Anthony Mundine has always been one of those people. He’s always stood up and said what needed to be said.


He’s one of my favourite people in the world. Doesn’t drink, doesn’t smoke, never treats anyone in the world with bad intentions or disrespect. When you meet him, he’s the nicest fella you’ll ever meet.



He was important to me when I first moved down. Him and Wes Patten, they would always come up to you and talk to you.


It didn’t matter that they didn’t know who you were. They wanted to get to know you, wanted to give you confidence. They told you to train hard, stay away from drugs and alcohol and the bad things in Sydney.


They were in first grade and I was just a young kid, but we’d catch up and they always had time for me to teach me how to believe in myself.


Anthony’s always been like that. I’ve seen him do so many kind things. He’s one of the greatest people I know. And it’s sad in Australia because he stepped outside of that box and spoke up on a lot of issues, so a lot of people can’t stand him.


In Aboriginal Australia, we need a lot of people fighting fights on all different levels.


We need the ones who are a bit radical and outspoken and the ones that work with people – don’t say too much but go about their business quietly. We need ones that build relationships.


Because we have a big battle on our hands, we need people at all levels, so our kids can get equal opportunities.


It’s much better than when I came through. There are a lot more people out there now who are understanding and caring. We’ve come so far and we continue to stand up for things in society and do great things in the community. It gives everyone a chance to be better tomorrow.


The things I see with young kinds and how they think, I believe Australia will be such a better place in the next generation. There’s still a long way to go but it’s great that we are taking steps forward.





Rugby league is full of wonderful people and Russell Crowe is one of the greatest you’ll meet.


He has always been supportive of all the boys who have come through the Rabbitohs in his time and I got on so well with him from day one, made a connection straightaway.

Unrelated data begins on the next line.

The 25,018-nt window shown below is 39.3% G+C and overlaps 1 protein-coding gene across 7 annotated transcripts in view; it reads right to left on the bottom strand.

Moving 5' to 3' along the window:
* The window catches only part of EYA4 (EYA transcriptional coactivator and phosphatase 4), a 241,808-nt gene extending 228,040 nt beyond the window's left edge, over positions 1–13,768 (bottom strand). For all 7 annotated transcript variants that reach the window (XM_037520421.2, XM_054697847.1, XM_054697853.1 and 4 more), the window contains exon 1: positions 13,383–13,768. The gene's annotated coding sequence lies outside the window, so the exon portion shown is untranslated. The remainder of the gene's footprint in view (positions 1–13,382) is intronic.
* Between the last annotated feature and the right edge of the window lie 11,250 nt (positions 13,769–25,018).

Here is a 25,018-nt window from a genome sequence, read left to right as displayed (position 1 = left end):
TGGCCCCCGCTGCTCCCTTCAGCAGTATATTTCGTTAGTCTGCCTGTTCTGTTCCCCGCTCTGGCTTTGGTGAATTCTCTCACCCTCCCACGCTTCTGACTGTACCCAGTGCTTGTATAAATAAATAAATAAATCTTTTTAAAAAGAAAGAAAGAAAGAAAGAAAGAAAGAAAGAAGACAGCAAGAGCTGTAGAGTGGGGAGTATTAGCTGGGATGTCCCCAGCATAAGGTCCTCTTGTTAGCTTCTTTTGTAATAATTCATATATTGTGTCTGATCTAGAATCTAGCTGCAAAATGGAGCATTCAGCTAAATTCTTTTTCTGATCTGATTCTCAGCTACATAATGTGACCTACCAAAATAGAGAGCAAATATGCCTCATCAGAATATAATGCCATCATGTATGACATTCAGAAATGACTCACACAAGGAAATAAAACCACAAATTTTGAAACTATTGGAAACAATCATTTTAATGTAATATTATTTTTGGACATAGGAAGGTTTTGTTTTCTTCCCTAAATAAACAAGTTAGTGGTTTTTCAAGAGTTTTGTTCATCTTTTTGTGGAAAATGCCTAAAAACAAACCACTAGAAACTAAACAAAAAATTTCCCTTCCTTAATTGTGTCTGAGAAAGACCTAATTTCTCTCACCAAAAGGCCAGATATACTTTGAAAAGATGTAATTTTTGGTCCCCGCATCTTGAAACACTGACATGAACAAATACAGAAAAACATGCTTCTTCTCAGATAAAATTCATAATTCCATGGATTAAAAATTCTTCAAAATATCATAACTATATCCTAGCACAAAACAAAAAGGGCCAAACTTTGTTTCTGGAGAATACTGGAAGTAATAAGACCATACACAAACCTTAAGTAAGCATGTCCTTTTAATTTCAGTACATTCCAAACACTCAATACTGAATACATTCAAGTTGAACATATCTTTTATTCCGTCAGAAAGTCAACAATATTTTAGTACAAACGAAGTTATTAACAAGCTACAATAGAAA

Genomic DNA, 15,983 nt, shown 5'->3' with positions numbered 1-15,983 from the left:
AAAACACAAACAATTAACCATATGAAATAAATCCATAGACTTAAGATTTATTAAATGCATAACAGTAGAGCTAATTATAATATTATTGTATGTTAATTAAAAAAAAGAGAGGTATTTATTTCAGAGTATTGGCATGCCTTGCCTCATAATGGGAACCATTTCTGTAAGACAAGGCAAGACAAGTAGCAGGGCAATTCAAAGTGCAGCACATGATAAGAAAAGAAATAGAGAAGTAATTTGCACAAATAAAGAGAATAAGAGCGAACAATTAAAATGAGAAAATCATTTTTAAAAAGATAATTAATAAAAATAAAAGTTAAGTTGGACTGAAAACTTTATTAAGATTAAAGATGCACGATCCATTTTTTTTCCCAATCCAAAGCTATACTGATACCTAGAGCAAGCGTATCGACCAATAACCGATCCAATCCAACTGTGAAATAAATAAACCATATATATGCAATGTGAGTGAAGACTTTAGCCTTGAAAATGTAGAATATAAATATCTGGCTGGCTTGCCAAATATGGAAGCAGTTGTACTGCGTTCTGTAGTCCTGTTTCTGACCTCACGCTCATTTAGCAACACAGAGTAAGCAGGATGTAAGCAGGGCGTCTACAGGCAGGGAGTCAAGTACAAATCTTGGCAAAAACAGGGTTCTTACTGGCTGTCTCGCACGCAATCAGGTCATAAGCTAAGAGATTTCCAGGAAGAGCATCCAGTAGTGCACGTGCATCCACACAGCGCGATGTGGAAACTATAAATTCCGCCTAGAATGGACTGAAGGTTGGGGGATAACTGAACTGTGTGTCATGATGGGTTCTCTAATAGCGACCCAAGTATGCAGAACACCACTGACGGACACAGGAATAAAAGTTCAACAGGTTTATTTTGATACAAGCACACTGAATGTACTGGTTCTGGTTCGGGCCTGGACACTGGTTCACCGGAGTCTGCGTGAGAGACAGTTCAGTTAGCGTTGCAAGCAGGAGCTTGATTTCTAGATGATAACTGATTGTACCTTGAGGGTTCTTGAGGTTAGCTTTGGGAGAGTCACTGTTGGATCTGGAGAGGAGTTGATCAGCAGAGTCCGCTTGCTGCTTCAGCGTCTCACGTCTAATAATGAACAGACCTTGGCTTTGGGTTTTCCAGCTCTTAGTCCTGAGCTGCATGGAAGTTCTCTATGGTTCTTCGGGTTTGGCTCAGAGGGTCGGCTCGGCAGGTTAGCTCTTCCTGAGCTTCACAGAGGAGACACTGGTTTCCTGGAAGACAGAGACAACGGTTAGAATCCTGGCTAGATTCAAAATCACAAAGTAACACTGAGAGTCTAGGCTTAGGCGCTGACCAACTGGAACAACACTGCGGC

Russell’s got this great property up there near Coffs Harbour. It’s surrounded by nature and is like a spiritual healing place.


I took Uncle Bill down to Russell’s house at a time he was really struggling. He was able to relax and enjoy the peace up there. It really picked his energy up, made him feel good and got him ready to face the challenge.


He actually overcame his cancer for a while after that. They thought they’d got rid of it. It obviously came back later but that was the start of a really positive period for my uncle.



He was a crazy Souths Sydney fan, my Uncle Bill. In the ’80s, when no one went for Souths, I had two uncles and they were both crazy for them.


When Souths were kicked out of the comp, Bill was heartbroken. He was one of those fellas who stopped watching and supporting rugby league altogether a while.


But he never lost his love for them.


For him to be at the owner’s house, and for all the things Russell did to help save Souths, that was huge for him.


His wish was he just wanted to see South Sydney win another premiership before he died and Russell helped give him that wish in 2014.


He said, ‘this is the man that made my life’s dream come true’.


For over 15 years, Men of League has provided assistance to the men, women and children of the rugby league community through the delivery of physical, financial and emotional support. They want you get in touch if you know someone they may be able to assist.